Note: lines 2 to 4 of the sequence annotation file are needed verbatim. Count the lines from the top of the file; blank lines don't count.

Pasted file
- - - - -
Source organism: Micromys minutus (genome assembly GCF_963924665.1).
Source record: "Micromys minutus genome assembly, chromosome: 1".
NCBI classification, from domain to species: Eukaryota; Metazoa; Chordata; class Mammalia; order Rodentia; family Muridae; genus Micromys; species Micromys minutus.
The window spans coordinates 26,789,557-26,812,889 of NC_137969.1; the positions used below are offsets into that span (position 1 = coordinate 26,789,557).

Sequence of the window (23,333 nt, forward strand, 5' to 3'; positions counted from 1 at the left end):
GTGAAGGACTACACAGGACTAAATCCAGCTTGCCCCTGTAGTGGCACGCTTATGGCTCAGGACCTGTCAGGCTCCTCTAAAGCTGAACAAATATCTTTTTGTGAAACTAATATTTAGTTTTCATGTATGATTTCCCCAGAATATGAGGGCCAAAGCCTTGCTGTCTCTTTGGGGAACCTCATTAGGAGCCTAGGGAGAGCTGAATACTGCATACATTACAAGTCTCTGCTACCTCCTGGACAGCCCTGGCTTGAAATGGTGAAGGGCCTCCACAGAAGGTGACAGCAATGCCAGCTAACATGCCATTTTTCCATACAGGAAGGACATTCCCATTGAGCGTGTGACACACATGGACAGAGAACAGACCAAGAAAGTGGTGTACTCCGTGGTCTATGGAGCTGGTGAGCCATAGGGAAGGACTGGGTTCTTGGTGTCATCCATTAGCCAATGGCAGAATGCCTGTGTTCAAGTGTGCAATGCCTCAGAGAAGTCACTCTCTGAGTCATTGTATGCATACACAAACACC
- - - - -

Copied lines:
Source record: "Micromys minutus genome assembly, chromosome: 1".
NCBI classification, from domain to species: Eukaryota; Metazoa; Chordata; class Mammalia; order Rodentia; family Muridae; genus Micromys; species Micromys minutus.
The window spans coordinates 26,789,557-26,812,889 of NC_137969.1; the positions used below are offsets into that span (position 1 = coordinate 26,789,557).